Ustekinumab found safe and effective for treatment of Crohn’s disease
Ustekinumab (Stelara), a human monoclonal antibody targeting interleukins 12 and 23, is safe and effective for the treatment of Crohn’s disease, according to findings from a recent study.
The study, presented at the Digestive Disease Week, found that the administration of ustekinumab resulted in clinical remission in more than half of the patients with Crohn’s disease who were examined.
Marisa Iborra, from Hospital Universitario La Fe, in Valencia, Spain, and colleagues aimed to assess the real-world, short-term effectiveness of ustekinumab in medically refractory Crohn’s disease in this large, highly refractory cohort.
To examine the effectiveness of ustekinumab, the researchers examined 305 patients with Crohn’s disease who were administered ustekinumab after June 2017, when the agent was approved in Spain. The patients received the recommended dose of ustekinumab: a 6 mg/kg IV infusion and a 90 mg subcutaneous injection at week 8.
Clinical remission was measured using the Harvey Bradshaw Index (HBI) and was defined as a score of 4 or less. The researchers documented HBI, C-reactive protein and faecal calprotectin measurements at baseline, week 8 and week 14. They also recorded data on demographics, clinical information, endoscopies at baseline when available, prior therapies, side effects and hospitalizations. Factors that may predict clinical remission were also assessed.
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Key findings of the study include:
- At the start of the study, nearly three-quarters of patients (72%) had an HBI score of more than 4.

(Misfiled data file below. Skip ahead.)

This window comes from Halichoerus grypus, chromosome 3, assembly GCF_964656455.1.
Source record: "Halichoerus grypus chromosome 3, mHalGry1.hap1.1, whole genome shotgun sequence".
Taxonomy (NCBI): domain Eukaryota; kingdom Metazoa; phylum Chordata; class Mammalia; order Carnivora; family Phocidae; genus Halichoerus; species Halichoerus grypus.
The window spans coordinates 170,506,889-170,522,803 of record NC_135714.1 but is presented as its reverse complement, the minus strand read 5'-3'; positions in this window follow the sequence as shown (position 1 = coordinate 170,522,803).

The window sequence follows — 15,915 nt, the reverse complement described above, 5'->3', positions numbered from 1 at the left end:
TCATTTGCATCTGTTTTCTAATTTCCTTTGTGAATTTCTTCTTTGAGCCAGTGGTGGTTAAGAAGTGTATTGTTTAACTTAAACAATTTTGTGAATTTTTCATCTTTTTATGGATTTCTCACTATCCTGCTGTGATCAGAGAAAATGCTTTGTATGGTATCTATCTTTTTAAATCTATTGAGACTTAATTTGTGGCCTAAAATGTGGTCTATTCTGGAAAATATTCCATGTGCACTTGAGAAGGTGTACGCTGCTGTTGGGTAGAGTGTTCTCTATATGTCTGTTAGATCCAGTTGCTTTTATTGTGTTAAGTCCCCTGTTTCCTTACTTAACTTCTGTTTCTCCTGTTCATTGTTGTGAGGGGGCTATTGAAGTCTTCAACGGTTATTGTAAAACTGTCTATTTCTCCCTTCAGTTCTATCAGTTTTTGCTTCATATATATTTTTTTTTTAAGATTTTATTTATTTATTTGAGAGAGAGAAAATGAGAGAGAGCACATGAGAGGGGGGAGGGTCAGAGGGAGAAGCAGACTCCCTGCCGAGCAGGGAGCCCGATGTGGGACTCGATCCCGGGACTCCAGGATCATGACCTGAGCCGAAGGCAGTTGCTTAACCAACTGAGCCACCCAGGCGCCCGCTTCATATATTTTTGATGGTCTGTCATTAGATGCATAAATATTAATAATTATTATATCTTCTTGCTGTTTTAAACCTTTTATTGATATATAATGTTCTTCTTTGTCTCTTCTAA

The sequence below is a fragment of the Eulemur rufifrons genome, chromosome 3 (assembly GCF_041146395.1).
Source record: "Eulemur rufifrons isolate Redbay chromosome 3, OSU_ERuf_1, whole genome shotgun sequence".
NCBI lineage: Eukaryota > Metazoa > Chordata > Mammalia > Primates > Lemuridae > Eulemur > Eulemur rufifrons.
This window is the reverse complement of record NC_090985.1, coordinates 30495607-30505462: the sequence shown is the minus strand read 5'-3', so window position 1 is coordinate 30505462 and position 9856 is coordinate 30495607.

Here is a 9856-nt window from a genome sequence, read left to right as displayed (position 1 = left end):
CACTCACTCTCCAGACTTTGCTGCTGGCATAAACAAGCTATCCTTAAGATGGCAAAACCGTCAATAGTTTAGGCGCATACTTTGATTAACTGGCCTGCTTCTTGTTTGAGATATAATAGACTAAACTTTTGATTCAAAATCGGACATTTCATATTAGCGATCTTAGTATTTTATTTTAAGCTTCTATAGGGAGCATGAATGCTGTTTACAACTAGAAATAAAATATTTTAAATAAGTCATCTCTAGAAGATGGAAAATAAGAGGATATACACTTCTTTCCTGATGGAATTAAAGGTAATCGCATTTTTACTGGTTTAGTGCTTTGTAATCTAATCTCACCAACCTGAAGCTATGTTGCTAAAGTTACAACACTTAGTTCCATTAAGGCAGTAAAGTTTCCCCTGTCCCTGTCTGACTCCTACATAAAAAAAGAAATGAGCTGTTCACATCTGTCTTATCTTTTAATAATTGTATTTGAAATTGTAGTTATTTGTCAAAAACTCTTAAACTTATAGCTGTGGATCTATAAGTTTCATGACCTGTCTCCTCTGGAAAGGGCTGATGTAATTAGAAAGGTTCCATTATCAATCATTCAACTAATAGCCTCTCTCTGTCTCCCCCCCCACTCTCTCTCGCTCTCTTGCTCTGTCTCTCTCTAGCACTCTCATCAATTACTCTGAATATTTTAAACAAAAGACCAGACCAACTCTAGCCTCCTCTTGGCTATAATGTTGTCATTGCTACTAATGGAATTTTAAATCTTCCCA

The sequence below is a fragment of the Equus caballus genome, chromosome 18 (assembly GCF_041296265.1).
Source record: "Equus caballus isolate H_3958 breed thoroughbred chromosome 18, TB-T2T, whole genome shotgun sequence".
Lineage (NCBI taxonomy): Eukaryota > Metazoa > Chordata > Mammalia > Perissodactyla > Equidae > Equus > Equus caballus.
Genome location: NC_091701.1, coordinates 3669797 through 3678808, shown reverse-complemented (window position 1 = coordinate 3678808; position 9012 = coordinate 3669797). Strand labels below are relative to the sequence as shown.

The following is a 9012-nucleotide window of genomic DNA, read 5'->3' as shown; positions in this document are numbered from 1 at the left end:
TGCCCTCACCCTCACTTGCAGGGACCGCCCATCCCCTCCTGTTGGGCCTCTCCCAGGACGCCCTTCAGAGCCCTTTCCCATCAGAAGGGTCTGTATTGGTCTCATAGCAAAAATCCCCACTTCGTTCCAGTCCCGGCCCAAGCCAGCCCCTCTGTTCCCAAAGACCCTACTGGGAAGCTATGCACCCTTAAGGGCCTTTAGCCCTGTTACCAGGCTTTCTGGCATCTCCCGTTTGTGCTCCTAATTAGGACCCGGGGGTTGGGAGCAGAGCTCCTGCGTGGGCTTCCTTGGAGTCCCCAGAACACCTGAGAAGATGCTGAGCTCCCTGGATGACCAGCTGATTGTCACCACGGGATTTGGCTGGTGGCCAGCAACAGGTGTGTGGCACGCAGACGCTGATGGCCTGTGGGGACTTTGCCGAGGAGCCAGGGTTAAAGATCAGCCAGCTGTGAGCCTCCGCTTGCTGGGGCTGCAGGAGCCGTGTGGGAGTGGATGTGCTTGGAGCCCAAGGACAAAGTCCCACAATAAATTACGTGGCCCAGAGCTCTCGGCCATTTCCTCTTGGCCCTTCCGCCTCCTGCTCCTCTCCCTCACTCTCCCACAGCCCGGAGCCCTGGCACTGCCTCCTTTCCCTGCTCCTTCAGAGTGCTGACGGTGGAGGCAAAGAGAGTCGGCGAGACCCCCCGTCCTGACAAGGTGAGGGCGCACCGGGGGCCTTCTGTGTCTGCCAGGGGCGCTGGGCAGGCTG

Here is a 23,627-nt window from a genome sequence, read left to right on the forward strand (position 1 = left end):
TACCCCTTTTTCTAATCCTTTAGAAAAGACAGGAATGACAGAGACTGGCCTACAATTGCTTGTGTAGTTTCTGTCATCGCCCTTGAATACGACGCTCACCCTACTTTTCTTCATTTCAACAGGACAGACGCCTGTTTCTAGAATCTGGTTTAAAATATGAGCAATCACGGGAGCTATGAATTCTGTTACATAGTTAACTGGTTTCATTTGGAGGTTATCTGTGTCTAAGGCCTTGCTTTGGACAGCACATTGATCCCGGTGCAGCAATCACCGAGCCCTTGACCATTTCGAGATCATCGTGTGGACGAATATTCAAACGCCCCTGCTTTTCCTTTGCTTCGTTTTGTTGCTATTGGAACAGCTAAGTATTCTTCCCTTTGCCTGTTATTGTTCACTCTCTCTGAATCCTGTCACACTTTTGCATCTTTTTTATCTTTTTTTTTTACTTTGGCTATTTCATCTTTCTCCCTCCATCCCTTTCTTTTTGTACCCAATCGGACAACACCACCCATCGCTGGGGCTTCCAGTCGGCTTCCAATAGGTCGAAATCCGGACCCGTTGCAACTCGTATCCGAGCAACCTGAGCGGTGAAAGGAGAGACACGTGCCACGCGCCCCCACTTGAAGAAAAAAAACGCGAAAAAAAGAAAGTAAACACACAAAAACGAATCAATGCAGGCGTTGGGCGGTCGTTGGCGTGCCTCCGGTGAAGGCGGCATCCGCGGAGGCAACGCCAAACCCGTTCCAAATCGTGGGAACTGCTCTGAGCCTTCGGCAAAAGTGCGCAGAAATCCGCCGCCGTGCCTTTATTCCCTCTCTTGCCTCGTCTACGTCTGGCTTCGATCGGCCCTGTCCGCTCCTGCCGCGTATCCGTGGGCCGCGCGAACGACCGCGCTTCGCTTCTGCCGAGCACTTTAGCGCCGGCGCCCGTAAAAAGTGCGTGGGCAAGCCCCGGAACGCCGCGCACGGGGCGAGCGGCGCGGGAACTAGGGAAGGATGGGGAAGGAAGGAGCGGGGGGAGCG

- Clinical remission was reached in 47% of these patients at week 8 and 58% at week 14.
- There were 109 patients taking corticosteroids at the beginning of the study; by week 14, 52 of these patients (48%) were in corticosteroid-free remission.
- Fecal calprotein values normalized (<250 µg/g) among 22% of patients at week 8 and 24% of patients at week 14, while CRP values normalized (<3 mg/L) among 40% of patients at week 8 and 35% of patients at week 14.
- Twelve percent of patients experienced adverse events. Overall, 40 patients needed to be hospitalized; seven of these admissions were due to adverse events.
- Clinical remission at week 14 was related to the inability to tolerate the most recently prescribed anti-TNF agent and prior exposure to fewer anti-TNF agents.
- Endoscopic severity, but not prior treatment with vedolizumab, correlated with poor response.
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“This is the first study to show the real-world safety and effectiveness of ustekinumab in a large cohort of highly refractory Crohn’s disease patients,” concluded the authors.